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Shops Can’t Charge Extra VAT On Items Sold On Discount: NCDRC [Read Order]

Apoorva Mandhani
10 Feb 2017 11:14 AM GMT
Shops Can’t Charge Extra VAT On Items Sold On Discount: NCDRC [Read Order]
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The National Consumer Disputes Redressal Commission recently ruled that shops cannot charge extra VAT on items sold on discounted price, observing that the MRP on the product includes all taxes, and hence it was not open for the trader to impose VAT again on the discounted price.

The question to be considered by the Commission was whether the Petitioners had indulged in unfair trade practice by charging VAT on the discounted merchandise, despite having announced a discount of “FLAT* 40%” on selected merchandise, which in actual terms works out to less than 40% of the MRP.

Answering the question in positive, the Bench comprising Justice D.K. Jain (President) and Mrs. M. Shreesha (Member) observed, “In our opinion, the advertisement in the above form is nothing but an allurement to gullible Consumers to buy the advertised merchandise at a cheaper bargain price, which itself was not intended to be the real “bargaining power” and, therefore, tantamounts to unfair trade practice, as found by both the Fora below.”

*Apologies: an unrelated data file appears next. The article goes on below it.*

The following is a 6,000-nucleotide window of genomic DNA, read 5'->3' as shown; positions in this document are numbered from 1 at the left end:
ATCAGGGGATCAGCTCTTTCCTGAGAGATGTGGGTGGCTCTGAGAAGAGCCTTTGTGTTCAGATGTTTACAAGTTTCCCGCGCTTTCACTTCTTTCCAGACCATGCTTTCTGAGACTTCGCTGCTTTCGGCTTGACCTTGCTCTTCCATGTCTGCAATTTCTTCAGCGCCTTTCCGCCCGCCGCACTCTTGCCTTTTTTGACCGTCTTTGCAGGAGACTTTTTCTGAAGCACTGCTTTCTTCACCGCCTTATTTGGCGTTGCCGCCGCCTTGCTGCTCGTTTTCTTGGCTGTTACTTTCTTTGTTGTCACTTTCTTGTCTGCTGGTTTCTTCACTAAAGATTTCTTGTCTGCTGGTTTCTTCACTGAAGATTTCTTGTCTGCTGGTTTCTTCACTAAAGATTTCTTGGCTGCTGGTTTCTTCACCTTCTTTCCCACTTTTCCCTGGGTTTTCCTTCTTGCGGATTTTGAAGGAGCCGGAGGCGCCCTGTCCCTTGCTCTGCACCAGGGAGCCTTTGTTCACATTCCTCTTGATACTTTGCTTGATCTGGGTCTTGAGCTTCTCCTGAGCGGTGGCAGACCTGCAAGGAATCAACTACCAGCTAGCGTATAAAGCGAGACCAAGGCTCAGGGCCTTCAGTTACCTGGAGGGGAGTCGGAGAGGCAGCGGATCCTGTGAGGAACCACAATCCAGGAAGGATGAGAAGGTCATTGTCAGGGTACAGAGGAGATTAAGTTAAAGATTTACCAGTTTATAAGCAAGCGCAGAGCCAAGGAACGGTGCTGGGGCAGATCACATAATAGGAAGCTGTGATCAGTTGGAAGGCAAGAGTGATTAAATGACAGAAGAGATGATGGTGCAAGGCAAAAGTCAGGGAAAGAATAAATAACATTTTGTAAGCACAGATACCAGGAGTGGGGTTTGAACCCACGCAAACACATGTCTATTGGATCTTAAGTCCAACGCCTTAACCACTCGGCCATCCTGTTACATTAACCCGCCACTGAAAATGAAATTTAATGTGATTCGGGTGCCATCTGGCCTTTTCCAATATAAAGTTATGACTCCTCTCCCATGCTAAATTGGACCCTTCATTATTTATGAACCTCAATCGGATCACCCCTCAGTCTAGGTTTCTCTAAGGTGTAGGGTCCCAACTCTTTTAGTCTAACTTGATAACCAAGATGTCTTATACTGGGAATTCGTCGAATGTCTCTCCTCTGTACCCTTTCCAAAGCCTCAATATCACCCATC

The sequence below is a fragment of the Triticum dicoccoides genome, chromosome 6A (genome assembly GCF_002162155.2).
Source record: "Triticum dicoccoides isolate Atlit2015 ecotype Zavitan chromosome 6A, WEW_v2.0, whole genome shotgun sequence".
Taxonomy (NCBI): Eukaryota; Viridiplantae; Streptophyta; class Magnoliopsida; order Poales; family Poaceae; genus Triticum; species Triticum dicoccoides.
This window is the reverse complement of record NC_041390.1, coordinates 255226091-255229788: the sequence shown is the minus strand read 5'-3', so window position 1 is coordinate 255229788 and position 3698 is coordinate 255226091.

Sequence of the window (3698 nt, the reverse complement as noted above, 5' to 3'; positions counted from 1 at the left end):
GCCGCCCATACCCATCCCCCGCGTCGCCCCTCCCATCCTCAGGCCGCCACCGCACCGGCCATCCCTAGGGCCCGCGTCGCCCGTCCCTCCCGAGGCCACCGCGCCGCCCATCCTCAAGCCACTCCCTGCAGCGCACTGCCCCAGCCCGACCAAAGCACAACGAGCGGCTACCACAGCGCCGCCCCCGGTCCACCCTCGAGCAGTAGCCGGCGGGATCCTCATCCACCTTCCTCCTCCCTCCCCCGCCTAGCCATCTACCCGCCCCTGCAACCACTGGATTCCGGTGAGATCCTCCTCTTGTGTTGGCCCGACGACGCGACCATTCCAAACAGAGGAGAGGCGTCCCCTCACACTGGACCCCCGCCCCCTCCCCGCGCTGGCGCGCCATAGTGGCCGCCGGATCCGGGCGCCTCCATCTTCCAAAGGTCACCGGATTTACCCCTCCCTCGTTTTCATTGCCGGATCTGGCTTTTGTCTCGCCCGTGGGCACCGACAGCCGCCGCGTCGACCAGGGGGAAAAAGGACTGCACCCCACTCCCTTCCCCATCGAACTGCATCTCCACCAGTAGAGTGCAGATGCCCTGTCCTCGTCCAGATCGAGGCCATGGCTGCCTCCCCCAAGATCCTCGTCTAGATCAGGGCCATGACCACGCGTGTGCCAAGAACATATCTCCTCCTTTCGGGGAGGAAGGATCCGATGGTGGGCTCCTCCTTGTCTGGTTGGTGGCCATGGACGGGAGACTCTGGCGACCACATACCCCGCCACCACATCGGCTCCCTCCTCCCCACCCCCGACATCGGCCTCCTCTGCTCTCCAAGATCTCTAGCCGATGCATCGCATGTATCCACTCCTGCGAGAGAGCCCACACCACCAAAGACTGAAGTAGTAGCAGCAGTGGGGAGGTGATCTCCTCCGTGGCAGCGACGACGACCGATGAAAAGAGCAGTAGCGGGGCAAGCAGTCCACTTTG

The Commission was hearing Revision Petitions filed by Woodland franchises in Chandigarh and Delhi, which had refused to refund the VAT charged to a customer on discounted merchandise. They had submitted that having charged VAT strictly as per the provisions of the State VAT Act and Legal Meteorology Act, they could not have indulged in unfair trade practices.

Relying on Section 2(d) of the Consumer Goods (Mandatory Printing of Cost of Production and Maximum Retail Price) Act, 2014, the Commission held that the rebate was on the MRP, which included all taxes and cess. It thereby upheld the order of the District Forum, which had directed the Petitioner to refund to the Complainant an amount of Rs. 119.85 illegally charged as VAT, besides paying Rs. 5,000 as compensation for mental agony and harassment, and Rs. 2,000 as litigation costs.

Read the order here.

This article has been made possible because of financial support from Independent and Public-Spirited Media Foundation.

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